Saudi Journalist Killed, Dismembered at Consulate in Istanbul

Saudi Crown Prince Mohammed bin Salman's policies were targeted in some of Khashoggi's work

Saudi Journalist Killed, Dismembered at Consulate in Istanbul

He has not been seen since entering the building on 2 October.

Turkish officials have said they believe Khashoggi, 59, a critic of the Saudi leadership and a contributor to The Washington Post's Global Opinions section, was killed by a team of 15 Saudis flown in specifically to carry out the attack.

The fate of a dissident Saudi journalist who has disappeared in Istanbul, remains unknown.

On September 28, he visited the Saudi consulate in Istanbul to get marriage documents related to his planned marriage to his fiancé, a Turkish citizen, Hatice (Khadija) Cengiz.

Turkish President Tayyip Erdogan on Monday called on Riyadh to prove its claim that Saudi Arabian journalist Jamal Khashoggi, who has been missing since last week, left the Saudi consulate in Istanbul, while the Washington called on Saudi Arabia to support an investigation into his disappearance.

The New York Times account says its sources report the Saudis "had arrived to silence Mr. Khashoggi, but that it was not clear if the plan had been to bring him back to Saudi Arabia alive, and something went wrong, or if the intention was to kill him there".

A source described by Reuters as a "Turkish official" told the wire service, "The initial assessment of the Turkish police is that Mr. Khashoggi has been killed at the consulate of Saudi Arabia in Istanbul".

Khashoggi, who fled Saudi Arabia past year to go into self-imposed exile in the U.S., had always been critical of the Saudi regime.

Khashoggi hadn't lived in Saudi Arabia since he moved to the United States past year.

The image released by the Post bore a date and date stamp. He said he believes Turkish officials soon will announce the findings of their investigation.

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The door Mr Khashoggi walked through appeared to be the main entrance of the consulate in Istanbul's 4th Levent neighbourhood. The consulate insists the writer left its premises, contradicting Turkish officials.

It's unclear which camera the footage came from or who operated it. However, they have failed to provide any proof that the journalist left.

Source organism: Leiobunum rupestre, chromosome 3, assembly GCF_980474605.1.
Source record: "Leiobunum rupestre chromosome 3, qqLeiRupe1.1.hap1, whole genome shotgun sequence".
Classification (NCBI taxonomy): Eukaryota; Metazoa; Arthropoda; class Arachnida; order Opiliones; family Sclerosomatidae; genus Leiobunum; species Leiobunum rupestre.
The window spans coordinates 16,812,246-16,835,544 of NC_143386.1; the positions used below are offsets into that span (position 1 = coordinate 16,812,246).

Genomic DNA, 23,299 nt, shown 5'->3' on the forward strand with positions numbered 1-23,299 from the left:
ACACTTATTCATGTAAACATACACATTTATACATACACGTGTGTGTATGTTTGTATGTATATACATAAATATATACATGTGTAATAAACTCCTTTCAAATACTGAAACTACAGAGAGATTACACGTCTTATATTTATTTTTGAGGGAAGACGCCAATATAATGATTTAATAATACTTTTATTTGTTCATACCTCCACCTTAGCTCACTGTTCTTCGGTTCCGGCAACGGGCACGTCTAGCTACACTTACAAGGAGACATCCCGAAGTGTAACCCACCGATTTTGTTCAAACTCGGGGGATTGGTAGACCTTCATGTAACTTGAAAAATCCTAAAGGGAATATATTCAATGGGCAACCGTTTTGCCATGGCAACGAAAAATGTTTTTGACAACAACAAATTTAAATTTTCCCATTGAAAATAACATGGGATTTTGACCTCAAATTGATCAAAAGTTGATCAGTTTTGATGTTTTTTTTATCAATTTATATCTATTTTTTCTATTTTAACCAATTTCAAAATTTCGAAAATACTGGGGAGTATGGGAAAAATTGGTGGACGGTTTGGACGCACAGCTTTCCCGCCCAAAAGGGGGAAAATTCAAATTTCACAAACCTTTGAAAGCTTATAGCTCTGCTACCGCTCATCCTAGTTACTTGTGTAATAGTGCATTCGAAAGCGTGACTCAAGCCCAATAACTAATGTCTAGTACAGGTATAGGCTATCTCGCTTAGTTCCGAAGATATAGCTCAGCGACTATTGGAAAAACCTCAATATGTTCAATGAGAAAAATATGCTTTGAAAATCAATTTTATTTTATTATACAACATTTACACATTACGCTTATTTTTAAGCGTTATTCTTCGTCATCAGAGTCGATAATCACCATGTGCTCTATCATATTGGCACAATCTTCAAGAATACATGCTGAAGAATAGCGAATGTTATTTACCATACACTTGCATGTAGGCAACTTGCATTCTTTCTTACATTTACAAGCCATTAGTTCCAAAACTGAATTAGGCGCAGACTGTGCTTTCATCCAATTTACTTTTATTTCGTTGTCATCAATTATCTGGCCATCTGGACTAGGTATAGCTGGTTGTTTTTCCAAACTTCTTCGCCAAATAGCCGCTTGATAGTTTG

"If the reports of Jamal's murder are true, it is a monstrous and unfathomable act", the Post's editorial page editor Fred Hiatt said in a statement.

Hiatt added that the "idea of a government luring one of its own citizens onto its own diplomatic property in a foreign country to murder him for the peaceful expression of his views would be unimaginable". Writing as a columnist for the Washington Post, articles took aim at the country's conduct in Yemen's civil war, and the crushing of political dissent at home by heir apparent Crown Prince Mohammad bin Salman.

"He entered the general consulate himself, and if he has entered by himself and if he did not exit it, of course this should be proven by the general consulate", Erdogan said at a news conference in Budapest.

"Do you not have cameras and everything of the sort?" Then why do you not prove this?

"State Department senior officials have spoken with the Kingdom of Saudi Arabia through diplomatic channels about this matter", he said. Both spoke on condition of anonymity as the investigation was ongoing.

The planes belonged to a company based in Saudi Arabia which has links to the state.

Officials in Saudi Arabia did not immediately respond to a request for comment. "We are aware of the latest reports and are working urgently to establish the facts, including with the government of Saudi Arabia".

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